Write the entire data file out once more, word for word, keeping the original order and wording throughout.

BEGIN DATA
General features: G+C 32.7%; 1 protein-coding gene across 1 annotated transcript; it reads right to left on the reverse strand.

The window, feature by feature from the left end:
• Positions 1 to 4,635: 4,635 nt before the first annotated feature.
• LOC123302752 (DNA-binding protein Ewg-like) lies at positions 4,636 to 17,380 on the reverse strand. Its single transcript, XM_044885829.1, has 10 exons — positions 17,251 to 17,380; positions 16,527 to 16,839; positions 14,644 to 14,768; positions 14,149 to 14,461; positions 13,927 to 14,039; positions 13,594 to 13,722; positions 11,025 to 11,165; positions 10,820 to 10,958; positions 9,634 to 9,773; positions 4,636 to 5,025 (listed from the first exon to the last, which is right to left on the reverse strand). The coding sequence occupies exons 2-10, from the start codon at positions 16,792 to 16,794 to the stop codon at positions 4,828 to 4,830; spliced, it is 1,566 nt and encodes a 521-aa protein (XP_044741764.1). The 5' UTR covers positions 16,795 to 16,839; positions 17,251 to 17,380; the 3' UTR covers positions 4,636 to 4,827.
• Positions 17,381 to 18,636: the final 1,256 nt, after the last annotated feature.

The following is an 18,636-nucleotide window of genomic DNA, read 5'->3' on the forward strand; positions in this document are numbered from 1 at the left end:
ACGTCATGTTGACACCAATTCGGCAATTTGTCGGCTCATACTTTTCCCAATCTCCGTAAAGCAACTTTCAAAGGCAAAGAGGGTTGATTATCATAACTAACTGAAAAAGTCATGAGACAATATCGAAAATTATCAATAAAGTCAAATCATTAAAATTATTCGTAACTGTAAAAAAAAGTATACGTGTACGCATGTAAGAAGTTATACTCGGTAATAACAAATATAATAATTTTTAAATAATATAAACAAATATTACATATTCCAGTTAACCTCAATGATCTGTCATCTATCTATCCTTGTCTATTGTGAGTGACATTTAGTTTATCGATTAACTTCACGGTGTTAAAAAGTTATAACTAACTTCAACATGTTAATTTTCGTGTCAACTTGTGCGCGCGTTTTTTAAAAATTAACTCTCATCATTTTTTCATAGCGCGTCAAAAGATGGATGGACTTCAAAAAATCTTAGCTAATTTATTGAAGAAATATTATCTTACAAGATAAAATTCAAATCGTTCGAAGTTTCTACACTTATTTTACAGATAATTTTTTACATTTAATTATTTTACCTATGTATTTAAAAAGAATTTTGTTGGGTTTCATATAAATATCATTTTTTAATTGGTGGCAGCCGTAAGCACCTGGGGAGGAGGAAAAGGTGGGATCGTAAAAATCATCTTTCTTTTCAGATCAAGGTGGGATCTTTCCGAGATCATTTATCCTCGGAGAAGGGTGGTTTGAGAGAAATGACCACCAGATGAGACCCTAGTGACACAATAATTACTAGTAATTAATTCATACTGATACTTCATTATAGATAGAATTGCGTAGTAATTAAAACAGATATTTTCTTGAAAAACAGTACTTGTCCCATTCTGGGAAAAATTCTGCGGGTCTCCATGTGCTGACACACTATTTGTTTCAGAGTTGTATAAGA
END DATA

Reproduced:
General features: G+C 32.7%; 1 protein-coding gene across 1 annotated transcript; it reads right to left on the reverse strand.

The window, feature by feature from the left end:
• Positions 1 to 4,635: 4,635 nt before the first annotated feature.
• LOC123302752 (DNA-binding protein Ewg-like) lies at positions 4,636 to 17,380 on the reverse strand. Its single transcript, XM_044885829.1, has 10 exons — positions 17,251 to 17,380; positions 16,527 to 16,839; positions 14,644 to 14,768; positions 14,149 to 14,461; positions 13,927 to 14,039; positions 13,594 to 13,722; positions 11,025 to 11,165; positions 10,820 to 10,958; positions 9,634 to 9,773; positions 4,636 to 5,025 (listed from the first exon to the last, which is right to left on the reverse strand). The coding sequence occupies exons 2-10, from the start codon at positions 16,792 to 16,794 to the stop codon at positions 4,828 to 4,830; spliced, it is 1,566 nt and encodes a 521-aa protein (XP_044741764.1). The 5' UTR covers positions 16,795 to 16,839; positions 17,251 to 17,380; the 3' UTR covers positions 4,636 to 4,827.
• Positions 17,381 to 18,636: the final 1,256 nt, after the last annotated feature.

The following is an 18,636-nucleotide window of genomic DNA, read 5'->3' on the forward strand; positions in this document are numbered from 1 at the left end:
ACGTCATGTTGACACCAATTCGGCAATTTGTCGGCTCATACTTTTCCCAATCTCCGTAAAGCAACTTTCAAAGGCAAAGAGGGTTGATTATCATAACTAACTGAAAAAGTCATGAGACAATATCGAAAATTATCAATAAAGTCAAATCATTAAAATTATTCGTAACTGTAAAAAAAAGTATACGTGTACGCATGTAAGAAGTTATACTCGGTAATAACAAATATAATAATTTTTAAATAATATAAACAAATATTACATATTCCAGTTAACCTCAATGATCTGTCATCTATCTATCCTTGTCTATTGTGAGTGACATTTAGTTTATCGATTAACTTCACGGTGTTAAAAAGTTATAACTAACTTCAACATGTTAATTTTCGTGTCAACTTGTGCGCGCGTTTTTTAAAAATTAACTCTCATCATTTTTTCATAGCGCGTCAAAAGATGGATGGACTTCAAAAAATCTTAGCTAATTTATTGAAGAAATATTATCTTACAAGATAAAATTCAAATCGTTCGAAGTTTCTACACTTATTTTACAGATAATTTTTTACATTTAATTATTTTACCTATGTATTTAAAAAGAATTTTGTTGGGTTTCATATAAATATCATTTTTTAATTGGTGGCAGCCGTAAGCACCTGGGGAGGAGGAAAAGGTGGGATCGTAAAAATCATCTTTCTTTTCAGATCAAGGTGGGATCTTTCCGAGATCATTTATCCTCGGAGAAGGGTGGTTTGAGAGAAATGACCACCAGATGAGACCCTAGTGACACAATAATTACTAGTAATTAATTCATACTGATACTTCATTATAGATAGAATTGCGTAGTAATTAAAACAGATATTTTCTTGAAAAACAGTACTTGTCCCATTCTGGGAAAAATTCTGCGGGTCTCCATGTGCTGACACACTATTTGTTTCAGAGTTGTATAAGA